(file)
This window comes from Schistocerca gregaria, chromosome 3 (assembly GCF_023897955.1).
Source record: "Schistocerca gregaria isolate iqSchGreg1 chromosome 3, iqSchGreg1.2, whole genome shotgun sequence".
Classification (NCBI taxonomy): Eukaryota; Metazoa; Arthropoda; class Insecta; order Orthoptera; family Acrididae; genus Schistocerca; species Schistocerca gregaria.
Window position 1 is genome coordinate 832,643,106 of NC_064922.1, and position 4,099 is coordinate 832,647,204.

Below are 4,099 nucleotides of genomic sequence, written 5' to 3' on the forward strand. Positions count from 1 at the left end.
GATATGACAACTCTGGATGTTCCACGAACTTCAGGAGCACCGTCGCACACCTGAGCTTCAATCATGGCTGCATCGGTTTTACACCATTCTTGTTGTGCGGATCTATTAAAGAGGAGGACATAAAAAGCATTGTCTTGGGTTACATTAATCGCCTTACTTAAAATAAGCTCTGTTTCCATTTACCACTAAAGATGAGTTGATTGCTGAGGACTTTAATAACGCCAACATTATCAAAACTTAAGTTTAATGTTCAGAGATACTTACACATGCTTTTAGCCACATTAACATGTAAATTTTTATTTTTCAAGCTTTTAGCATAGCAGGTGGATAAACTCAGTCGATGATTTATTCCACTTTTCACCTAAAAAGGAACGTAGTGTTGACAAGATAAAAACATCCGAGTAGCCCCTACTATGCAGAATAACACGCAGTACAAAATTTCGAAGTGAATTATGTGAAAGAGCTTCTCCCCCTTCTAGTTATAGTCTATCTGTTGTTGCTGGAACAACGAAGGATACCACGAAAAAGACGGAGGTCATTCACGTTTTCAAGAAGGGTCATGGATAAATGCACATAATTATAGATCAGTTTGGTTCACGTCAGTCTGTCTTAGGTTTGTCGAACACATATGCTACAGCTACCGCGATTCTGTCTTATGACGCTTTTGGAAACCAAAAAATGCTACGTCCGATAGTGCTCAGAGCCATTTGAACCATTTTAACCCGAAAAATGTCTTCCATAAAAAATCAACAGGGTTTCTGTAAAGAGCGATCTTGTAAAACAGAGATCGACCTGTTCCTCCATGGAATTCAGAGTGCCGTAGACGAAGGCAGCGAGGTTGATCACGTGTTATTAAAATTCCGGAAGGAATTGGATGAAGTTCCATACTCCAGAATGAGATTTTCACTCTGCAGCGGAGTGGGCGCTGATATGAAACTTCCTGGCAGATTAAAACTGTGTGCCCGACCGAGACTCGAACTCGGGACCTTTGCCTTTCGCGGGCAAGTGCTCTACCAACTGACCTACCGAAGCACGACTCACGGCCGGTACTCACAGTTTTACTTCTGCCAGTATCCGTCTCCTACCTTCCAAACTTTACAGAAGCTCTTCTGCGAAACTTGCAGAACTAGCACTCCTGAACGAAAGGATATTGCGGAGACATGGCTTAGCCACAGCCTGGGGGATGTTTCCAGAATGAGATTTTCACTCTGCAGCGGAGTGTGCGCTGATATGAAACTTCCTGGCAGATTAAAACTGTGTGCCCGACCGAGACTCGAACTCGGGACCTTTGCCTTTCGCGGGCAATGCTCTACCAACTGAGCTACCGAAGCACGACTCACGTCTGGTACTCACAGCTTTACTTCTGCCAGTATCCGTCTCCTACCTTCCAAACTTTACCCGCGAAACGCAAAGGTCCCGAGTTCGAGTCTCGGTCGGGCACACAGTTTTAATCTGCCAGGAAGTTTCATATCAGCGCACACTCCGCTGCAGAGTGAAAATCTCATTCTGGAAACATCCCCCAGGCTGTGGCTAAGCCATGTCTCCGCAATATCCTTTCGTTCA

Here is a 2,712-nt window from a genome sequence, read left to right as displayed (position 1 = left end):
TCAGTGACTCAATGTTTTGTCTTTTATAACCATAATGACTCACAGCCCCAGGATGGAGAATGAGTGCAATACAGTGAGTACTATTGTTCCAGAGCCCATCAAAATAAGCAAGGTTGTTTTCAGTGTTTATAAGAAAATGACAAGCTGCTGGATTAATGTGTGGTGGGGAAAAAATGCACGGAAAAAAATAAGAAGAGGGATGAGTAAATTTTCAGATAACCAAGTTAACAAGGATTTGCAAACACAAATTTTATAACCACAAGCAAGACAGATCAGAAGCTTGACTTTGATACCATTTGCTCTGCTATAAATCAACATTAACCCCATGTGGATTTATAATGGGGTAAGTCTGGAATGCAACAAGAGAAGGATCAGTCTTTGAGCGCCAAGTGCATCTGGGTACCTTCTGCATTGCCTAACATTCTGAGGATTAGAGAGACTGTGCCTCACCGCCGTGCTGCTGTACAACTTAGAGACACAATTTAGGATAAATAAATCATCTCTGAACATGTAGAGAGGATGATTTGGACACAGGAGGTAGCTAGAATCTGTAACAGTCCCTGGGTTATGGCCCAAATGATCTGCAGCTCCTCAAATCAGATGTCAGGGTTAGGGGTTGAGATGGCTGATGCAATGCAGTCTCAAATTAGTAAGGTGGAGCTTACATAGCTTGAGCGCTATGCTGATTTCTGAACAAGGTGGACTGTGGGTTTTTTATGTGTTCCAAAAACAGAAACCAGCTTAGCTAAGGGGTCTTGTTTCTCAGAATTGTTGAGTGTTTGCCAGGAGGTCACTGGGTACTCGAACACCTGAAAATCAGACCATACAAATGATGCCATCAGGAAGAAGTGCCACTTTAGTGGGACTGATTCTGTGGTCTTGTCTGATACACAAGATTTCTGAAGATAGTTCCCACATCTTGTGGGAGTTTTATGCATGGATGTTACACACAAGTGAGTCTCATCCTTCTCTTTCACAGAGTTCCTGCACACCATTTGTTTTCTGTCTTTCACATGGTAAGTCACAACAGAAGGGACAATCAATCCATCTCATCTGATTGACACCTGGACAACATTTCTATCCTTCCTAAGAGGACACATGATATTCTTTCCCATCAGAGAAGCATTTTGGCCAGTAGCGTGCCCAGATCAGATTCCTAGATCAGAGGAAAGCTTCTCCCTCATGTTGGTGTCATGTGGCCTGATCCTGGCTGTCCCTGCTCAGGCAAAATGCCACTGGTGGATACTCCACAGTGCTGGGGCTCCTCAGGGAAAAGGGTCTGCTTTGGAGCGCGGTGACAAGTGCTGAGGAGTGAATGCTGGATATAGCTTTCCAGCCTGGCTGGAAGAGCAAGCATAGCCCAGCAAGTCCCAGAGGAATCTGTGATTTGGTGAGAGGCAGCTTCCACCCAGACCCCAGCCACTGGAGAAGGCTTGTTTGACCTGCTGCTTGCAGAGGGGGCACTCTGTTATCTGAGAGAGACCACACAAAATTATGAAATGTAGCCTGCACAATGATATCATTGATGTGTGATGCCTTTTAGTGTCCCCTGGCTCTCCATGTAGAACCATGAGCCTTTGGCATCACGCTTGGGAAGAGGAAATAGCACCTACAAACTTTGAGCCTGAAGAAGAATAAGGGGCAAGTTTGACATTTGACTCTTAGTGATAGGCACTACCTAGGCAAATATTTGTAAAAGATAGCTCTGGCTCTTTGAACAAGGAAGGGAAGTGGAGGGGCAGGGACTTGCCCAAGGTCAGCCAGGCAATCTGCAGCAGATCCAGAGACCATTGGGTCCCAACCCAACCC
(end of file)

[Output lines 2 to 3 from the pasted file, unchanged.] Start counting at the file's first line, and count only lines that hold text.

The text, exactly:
Source record: "Schistocerca gregaria isolate iqSchGreg1 chromosome 3, iqSchGreg1.2, whole genome shotgun sequence".
Classification (NCBI taxonomy): Eukaryota; Metazoa; Arthropoda; class Insecta; order Orthoptera; family Acrididae; genus Schistocerca; species Schistocerca gregaria.